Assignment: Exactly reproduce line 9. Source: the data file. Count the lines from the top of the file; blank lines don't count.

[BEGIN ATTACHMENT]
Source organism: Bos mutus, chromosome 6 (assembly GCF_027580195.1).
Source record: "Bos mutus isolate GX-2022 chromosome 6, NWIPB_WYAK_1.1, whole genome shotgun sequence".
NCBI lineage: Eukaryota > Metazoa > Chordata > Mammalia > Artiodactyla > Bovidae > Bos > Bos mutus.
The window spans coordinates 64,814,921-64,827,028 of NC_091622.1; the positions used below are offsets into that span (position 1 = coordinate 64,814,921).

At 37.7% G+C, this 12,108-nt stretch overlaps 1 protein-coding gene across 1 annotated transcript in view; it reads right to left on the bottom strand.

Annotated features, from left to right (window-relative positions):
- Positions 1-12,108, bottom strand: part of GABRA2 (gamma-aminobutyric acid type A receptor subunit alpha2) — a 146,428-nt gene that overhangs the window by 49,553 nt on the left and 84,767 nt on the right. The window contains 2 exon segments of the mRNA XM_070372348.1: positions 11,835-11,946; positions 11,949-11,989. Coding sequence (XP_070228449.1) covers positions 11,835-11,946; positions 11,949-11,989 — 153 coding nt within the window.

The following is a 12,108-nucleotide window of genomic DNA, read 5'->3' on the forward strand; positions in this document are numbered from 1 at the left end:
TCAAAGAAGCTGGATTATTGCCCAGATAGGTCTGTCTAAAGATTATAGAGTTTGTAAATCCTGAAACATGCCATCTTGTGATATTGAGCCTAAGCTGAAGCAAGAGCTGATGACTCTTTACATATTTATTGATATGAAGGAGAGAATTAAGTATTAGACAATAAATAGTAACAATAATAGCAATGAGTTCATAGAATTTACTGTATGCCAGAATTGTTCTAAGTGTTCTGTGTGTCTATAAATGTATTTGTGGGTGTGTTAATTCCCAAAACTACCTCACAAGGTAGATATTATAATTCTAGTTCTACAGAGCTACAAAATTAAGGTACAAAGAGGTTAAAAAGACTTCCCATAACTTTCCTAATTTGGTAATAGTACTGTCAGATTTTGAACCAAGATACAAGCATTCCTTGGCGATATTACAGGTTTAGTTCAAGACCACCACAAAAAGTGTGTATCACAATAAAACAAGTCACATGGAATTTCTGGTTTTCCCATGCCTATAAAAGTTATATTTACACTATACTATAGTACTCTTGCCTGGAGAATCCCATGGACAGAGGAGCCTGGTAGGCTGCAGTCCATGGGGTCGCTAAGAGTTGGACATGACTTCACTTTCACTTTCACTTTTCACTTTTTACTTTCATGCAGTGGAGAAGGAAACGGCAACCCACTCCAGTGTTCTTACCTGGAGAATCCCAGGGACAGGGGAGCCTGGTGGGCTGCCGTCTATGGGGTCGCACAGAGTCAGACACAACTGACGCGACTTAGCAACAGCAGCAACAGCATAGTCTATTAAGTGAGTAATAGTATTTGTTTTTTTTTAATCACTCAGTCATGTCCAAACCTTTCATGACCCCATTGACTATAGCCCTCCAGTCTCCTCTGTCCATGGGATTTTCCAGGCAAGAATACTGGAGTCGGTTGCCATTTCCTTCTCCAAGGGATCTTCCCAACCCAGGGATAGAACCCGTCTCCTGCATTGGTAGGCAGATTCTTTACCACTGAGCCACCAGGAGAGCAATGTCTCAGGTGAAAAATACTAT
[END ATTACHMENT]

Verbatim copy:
TCAAAGAAGCTGGATTATTGCCCAGATAGGTCTGTCTAAAGATTATAGAGTTTGTAAATCCTGAAACATGCCATCTTGTGATATTGAGCCTAAGCTGAAGCAAGAGCTGATGACTCTTTACATATTTATTGATATGAAGGAGAGAATTAAGTATTAGACAATAAATAGTAACAATAATAGCAATGAGTTCATAGAATTTACTGTATGCCAGAATTGTTCTAAGTGTTCTGTGTGTCTATAAATGTATTTGTGGGTGTGTTAATTCCCAAAACTACCTCACAAGGTAGATATTATAATTCTAGTTCTACAGAGCTACAAAATTAAGGTACAAAGAGGTTAAAAAGACTTCCCATAACTTTCCTAATTTGGTAATAGTACTGTCAGATTTTGAACCAAGATACAAGCATTCCTTGGCGATATTACAGGTTTAGTTCAAGACCACCACAAAAAGTGTGTATCACAATAAAACAAGTCACATGGAATTTCTGGTTTTCCCATGCCTATAAAAGTTATATTTACACTATACTATAGTACTCTTGCCTGGAGAATCCCATGGACAGAGGAGCCTGGTAGGCTGCAGTCCATGGGGTCGCTAAGAGTTGGACATGACTTCACTTTCACTTTCACTTTTCACTTTTTACTTTCATGCAGTGGAGAAGGAAACGGCAACCCACTCCAGTGTTCTTACCTGGAGAATCCCAGGGACAGGGGAGCCTGGTGGGCTGCCGTCTATGGGGTCGCACAGAGTCAGACACAACTGACGCGACTTAGCAACAGCAGCAACAGCATAGTCTATTAAGTGAGTAATAGTATTTGTTTTTTTTTAATCACTCAGTCATGTCCAAACCTTTCATGACCCCATTGACTATAGCCCTCCAGTCTCCTCTGTCCATGGGATTTTCCAGGCAAGAATACTGGAGTCGGTTGCCATTTCCTTCTCCAAGGGATCTTCCCAACCCAGGGATAGAACCCGTCTCCTGCATTGGTAGGCAGATTCTTTACCACTGAGCCACCAGGAGAGCAATGTCTCAGGTGAAAAATACTAT